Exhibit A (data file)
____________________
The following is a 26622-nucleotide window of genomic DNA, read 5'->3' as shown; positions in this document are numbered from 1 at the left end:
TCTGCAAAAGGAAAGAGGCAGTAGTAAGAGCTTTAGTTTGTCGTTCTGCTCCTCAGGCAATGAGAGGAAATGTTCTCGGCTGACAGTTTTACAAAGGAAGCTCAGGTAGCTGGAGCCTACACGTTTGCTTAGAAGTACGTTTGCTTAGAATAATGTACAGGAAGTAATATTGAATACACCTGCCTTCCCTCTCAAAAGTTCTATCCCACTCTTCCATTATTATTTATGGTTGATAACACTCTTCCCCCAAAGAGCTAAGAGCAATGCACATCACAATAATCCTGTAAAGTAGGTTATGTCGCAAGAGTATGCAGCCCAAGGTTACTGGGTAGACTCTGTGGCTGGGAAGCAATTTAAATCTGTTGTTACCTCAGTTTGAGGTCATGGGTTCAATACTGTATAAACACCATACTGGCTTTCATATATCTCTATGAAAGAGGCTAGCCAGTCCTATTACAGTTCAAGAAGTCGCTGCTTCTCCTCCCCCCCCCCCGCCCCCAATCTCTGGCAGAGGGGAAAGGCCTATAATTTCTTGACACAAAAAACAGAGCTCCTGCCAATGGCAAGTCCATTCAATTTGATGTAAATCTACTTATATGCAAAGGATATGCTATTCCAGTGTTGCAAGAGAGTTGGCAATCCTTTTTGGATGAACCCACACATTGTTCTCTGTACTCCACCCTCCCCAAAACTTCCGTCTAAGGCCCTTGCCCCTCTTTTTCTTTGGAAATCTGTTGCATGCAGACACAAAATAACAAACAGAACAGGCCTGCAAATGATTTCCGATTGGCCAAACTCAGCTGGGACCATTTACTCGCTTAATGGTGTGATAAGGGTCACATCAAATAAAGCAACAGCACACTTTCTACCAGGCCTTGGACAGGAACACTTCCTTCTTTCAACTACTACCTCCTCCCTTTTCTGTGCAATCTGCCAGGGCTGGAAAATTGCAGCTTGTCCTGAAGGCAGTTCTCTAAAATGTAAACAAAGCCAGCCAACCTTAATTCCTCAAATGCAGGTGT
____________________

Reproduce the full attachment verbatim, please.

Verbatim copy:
The following is a 26622-nucleotide window of genomic DNA, read 5'->3' as shown; positions in this document are numbered from 1 at the left end:
TCTGCAAAAGGAAAGAGGCAGTAGTAAGAGCTTTAGTTTGTCGTTCTGCTCCTCAGGCAATGAGAGGAAATGTTCTCGGCTGACAGTTTTACAAAGGAAGCTCAGGTAGCTGGAGCCTACACGTTTGCTTAGAAGTACGTTTGCTTAGAATAATGTACAGGAAGTAATATTGAATACACCTGCCTTCCCTCTCAAAAGTTCTATCCCACTCTTCCATTATTATTTATGGTTGATAACACTCTTCCCCCAAAGAGCTAAGAGCAATGCACATCACAATAATCCTGTAAAGTAGGTTATGTCGCAAGAGTATGCAGCCCAAGGTTACTGGGTAGACTCTGTGGCTGGGAAGCAATTTAAATCTGTTGTTACCTCAGTTTGAGGTCATGGGTTCAATACTGTATAAACACCATACTGGCTTTCATATATCTCTATGAAAGAGGCTAGCCAGTCCTATTACAGTTCAAGAAGTCGCTGCTTCTCCTCCCCCCCCCCCGCCCCCAATCTCTGGCAGAGGGGAAAGGCCTATAATTTCTTGACACAAAAAACAGAGCTCCTGCCAATGGCAAGTCCATTCAATTTGATGTAAATCTACTTATATGCAAAGGATATGCTATTCCAGTGTTGCAAGAGAGTTGGCAATCCTTTTTGGATGAACCCACACATTGTTCTCTGTACTCCACCCTCCCCAAAACTTCCGTCTAAGGCCCTTGCCCCTCTTTTTCTTTGGAAATCTGTTGCATGCAGACACAAAATAACAAACAGAACAGGCCTGCAAATGATTTCCGATTGGCCAAACTCAGCTGGGACCATTTACTCGCTTAATGGTGTGATAAGGGTCACATCAAATAAAGCAACAGCACACTTTCTACCAGGCCTTGGACAGGAACACTTCCTTCTTTCAACTACTACCTCCTCCCTTTTCTGTGCAATCTGCCAGGGCTGGAAAATTGCAGCTTGTCCTGAAGGCAGTTCTCTAAAATGTAAACAAAGCCAGCCAACCTTAATTCCTCAAATGCAGGTGT